A global* study by Emerald Publishing highlights the barriers preventing inclusivity in society, the role of research in helping to solve these issues, and systemic issues within the academic research sector.
The Global Inclusivity Report 2020 includes a brief review commentary by ACLW’s Director Dr Diann Rodger-Healey.
The survey, undertaken just prior to the pandemic’s spread to western countries – and before the killing of George Floyd in the USA – gathers the views of 1,055 academic researchers across nine different countries to understand the opportunities for change, in order for impactful research to be more effective in driving policy and igniting change.
Emerald also commissioned an independent survey of 1,000 members of the UK general public and 1,000 people in the US in order to examine the challenges from a non-academic perspective, and to understand the public’s views on the role and importance of research in creating a more inclusive society.
The Report found that global academic communities rate inclusivity highly, with nine out of 10 academics agreeing that being ‘inclusive for all’ is important to society and the workplace. There was acknowledgement that diverse voices brought different ways of thinking (92%), a more open learning culture (90%), and a positive effect on creativity (90%).
Despite this, more than one in ten academics (13%) still did not think there are any noticeable benefits of having an inclusive society, with ‘promoting mediocrity’ cited by a survey participant, as one of the potential downsides. In contrast, only 4% of the general public surveyed saw no benefits to increased inclusivity.
The report also revealed a gap between the personal importance academics placed on inclusivity, relative to that of their institution and the wider research ecosystem. Whilst 86% of academics ranked inclusivity as being important to them personally, they didn’t feel it was quite as important to their ‘Institution’ (68%) and ‘Academia in general’ (64%), and only half thought it was important to ‘Funders’.
Findings suggest academics see significantly more issues than do the general public, within respective workplaces. There is a raft of ‘home grown’ issues revealed within the research environment, with 60% of academic participants saying there is a universal culture of recruitment bias, compared to just 18% of respondents from wider UK society. This culture – unique it seems to academic circles – is further indicated by ‘management leadership attitudes’ being the second biggest barrier (57%) to an inclusive workplace, with ‘too much pressure on career progression’ (46%) and ‘not enough mentoring’ (42%) also raised by survey respondents. This points to systemic issues within the academic system holding back progress rather than referring to the broader societal issues of gender, age and racial discrimination reflected in other sectors.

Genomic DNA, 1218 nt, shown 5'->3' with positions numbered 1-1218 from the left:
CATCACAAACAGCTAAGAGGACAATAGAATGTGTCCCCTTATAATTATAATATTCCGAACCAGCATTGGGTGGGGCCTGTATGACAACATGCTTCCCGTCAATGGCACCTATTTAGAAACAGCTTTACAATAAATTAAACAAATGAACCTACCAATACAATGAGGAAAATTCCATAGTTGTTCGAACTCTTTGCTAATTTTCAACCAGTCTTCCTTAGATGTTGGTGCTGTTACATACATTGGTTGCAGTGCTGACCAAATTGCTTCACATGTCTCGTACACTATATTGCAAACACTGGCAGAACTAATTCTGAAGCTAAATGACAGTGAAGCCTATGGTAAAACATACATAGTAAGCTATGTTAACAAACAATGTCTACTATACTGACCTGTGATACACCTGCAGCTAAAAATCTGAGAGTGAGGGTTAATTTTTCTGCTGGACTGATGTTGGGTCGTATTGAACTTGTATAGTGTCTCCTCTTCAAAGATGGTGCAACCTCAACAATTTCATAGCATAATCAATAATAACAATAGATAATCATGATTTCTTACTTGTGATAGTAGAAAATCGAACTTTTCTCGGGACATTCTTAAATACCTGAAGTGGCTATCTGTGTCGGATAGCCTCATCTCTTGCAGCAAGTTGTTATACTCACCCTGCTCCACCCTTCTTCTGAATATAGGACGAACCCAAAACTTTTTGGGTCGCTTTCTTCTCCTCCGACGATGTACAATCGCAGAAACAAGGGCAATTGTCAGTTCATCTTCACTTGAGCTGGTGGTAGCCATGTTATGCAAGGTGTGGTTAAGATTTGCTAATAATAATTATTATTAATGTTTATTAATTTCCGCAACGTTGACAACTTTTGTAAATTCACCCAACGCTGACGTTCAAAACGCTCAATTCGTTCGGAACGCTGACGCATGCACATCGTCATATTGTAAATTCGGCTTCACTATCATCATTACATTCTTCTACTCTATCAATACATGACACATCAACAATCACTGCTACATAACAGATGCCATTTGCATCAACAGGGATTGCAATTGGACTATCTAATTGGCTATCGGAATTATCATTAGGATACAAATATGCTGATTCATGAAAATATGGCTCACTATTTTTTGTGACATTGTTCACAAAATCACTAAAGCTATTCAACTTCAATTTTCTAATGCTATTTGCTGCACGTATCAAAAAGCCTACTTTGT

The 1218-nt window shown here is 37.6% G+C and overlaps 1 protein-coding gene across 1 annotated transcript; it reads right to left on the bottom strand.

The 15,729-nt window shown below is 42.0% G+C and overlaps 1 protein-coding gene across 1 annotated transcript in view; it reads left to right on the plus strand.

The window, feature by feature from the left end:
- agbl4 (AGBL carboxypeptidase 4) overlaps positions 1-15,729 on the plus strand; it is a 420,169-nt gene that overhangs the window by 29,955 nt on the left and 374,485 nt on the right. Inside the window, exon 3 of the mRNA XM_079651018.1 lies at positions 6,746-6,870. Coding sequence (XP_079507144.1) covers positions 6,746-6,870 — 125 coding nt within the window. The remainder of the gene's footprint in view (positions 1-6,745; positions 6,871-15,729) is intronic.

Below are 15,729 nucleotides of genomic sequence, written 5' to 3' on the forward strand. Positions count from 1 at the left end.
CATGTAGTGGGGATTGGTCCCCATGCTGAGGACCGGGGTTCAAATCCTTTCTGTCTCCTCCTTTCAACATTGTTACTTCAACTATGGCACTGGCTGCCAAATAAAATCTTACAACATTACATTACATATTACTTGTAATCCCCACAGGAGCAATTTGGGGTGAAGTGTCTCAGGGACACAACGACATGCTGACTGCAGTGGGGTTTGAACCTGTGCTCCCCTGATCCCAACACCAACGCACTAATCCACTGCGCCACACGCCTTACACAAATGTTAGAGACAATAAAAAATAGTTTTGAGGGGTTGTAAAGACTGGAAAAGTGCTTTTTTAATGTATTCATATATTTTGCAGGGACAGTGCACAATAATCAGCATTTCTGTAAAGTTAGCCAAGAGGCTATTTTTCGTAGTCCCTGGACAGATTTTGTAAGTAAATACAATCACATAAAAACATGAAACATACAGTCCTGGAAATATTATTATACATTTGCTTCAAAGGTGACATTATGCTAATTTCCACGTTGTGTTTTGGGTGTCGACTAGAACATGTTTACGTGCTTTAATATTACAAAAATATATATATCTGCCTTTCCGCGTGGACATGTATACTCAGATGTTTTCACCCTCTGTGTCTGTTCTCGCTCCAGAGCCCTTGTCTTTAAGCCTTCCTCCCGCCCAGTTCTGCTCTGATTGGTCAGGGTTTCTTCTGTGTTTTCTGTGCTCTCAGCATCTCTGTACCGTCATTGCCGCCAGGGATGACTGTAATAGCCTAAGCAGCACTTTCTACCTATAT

The report goes on to look at the major societal issues of inclusivity, with poverty and the divide between ‘Those who have and those who have not’ cited by 60% of academics as the strongest barrier to inclusivity. This was closely followed by racial and ethnic discrimination (58%) and gender discrimination (49%). Also cited as a key barrier to having an inclusive society for all was class, with 41% of all global participants viewing it as problematic when it comes to parity. In Britain that figure rises to 61%, with Asia seeing similar challenges.
In terms of academic views on the building blocks to societal change,61% of academic respondents said ‘Poor decision making by policy makers’ was preventing society from becoming more inclusive. Both academics and the public believe there should be more funding for inclusivity research, with 79% of academics calling for this and nearly a third of the UK public (rising to 47% in the US). The need for more knowledge exchange was cited as the single biggest challenge within academia (67%) when looking at helping to build a more inclusive society for all, followed by interdisciplinary collaboration (60%) and a lack of inclusivity within academic culture (55%).
The message to the publishing world was for ‘greater opening up’ with 43% of academic survey participants rating ‘open up publishing opportunities through increased open access’ as their top answer, and one in three respondents calling for publishers to have greater diversity amongst their editorial boards, as their highest priority for change.
Speaking about Emerald’s 2020 global inclusivity report, Vicky Williams, CEO at Emerald Publishing, said, ‘In the hands of those who can make a difference, academic research has the power to influence, inform and change society. Our mission is to publish research that makes an impact in the real world, and it is clear from the report findings, that there is power in diverse voices in helping to drive that change, including greater knowledge exchange, increased interdisciplinary research collaboration, and improved cooperation between institutions across the globe.’
Emerald Publishing is offering free access to key articles around the subject of inclusivity and has made its 2020 global inclusivity report available for all to download via its website. To find out more about Emerald Publishing’s campaign to achieve an inclusive society by 2030, please take a look at our ‘Power of diverse voices’ microsite, where you can read the report, and access thought-provoking content and free research.